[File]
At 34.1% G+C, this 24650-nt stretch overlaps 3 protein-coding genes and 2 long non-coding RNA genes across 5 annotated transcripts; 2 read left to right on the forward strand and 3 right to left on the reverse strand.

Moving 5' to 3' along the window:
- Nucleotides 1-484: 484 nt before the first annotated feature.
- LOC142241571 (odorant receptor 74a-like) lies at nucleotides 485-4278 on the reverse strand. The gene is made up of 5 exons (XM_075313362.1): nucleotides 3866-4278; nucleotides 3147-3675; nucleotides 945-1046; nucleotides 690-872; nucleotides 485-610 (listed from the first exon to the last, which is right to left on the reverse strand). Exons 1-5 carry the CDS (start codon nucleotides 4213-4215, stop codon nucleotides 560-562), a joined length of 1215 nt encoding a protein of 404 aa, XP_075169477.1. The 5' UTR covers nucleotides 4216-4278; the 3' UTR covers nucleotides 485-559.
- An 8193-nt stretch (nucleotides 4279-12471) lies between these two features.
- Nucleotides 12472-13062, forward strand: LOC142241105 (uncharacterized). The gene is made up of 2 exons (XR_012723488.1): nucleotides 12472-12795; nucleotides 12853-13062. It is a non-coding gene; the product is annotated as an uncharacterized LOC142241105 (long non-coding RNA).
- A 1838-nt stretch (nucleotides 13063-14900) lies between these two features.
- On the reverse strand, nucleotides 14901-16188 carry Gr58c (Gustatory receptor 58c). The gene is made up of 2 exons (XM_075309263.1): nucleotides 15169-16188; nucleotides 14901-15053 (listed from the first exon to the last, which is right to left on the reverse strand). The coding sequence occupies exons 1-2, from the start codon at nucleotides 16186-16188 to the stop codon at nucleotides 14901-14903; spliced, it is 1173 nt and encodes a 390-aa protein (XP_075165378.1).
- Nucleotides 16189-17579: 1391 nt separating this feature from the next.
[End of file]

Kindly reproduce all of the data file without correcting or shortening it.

At 34.1% G+C, this 24650-nt stretch overlaps 3 protein-coding genes and 2 long non-coding RNA genes across 5 annotated transcripts; 2 read left to right on the forward strand and 3 right to left on the reverse strand.

Moving 5' to 3' along the window:
- Nucleotides 1-484: 484 nt before the first annotated feature.
- LOC142241571 (odorant receptor 74a-like) lies at nucleotides 485-4278 on the reverse strand. The gene is made up of 5 exons (XM_075313362.1): nucleotides 3866-4278; nucleotides 3147-3675; nucleotides 945-1046; nucleotides 690-872; nucleotides 485-610 (listed from the first exon to the last, which is right to left on the reverse strand). Exons 1-5 carry the CDS (start codon nucleotides 4213-4215, stop codon nucleotides 560-562), a joined length of 1215 nt encoding a protein of 404 aa, XP_075169477.1. The 5' UTR covers nucleotides 4216-4278; the 3' UTR covers nucleotides 485-559.
- An 8193-nt stretch (nucleotides 4279-12471) lies between these two features.
- Nucleotides 12472-13062, forward strand: LOC142241105 (uncharacterized). The gene is made up of 2 exons (XR_012723488.1): nucleotides 12472-12795; nucleotides 12853-13062. It is a non-coding gene; the product is annotated as an uncharacterized LOC142241105 (long non-coding RNA).
- A 1838-nt stretch (nucleotides 13063-14900) lies between these two features.
- On the reverse strand, nucleotides 14901-16188 carry Gr58c (Gustatory receptor 58c). The gene is made up of 2 exons (XM_075309263.1): nucleotides 15169-16188; nucleotides 14901-15053 (listed from the first exon to the last, which is right to left on the reverse strand). The coding sequence occupies exons 1-2, from the start codon at nucleotides 16186-16188 to the stop codon at nucleotides 14901-14903; spliced, it is 1173 nt and encodes a 390-aa protein (XP_075165378.1).
- Nucleotides 16189-17579: 1391 nt separating this feature from the next.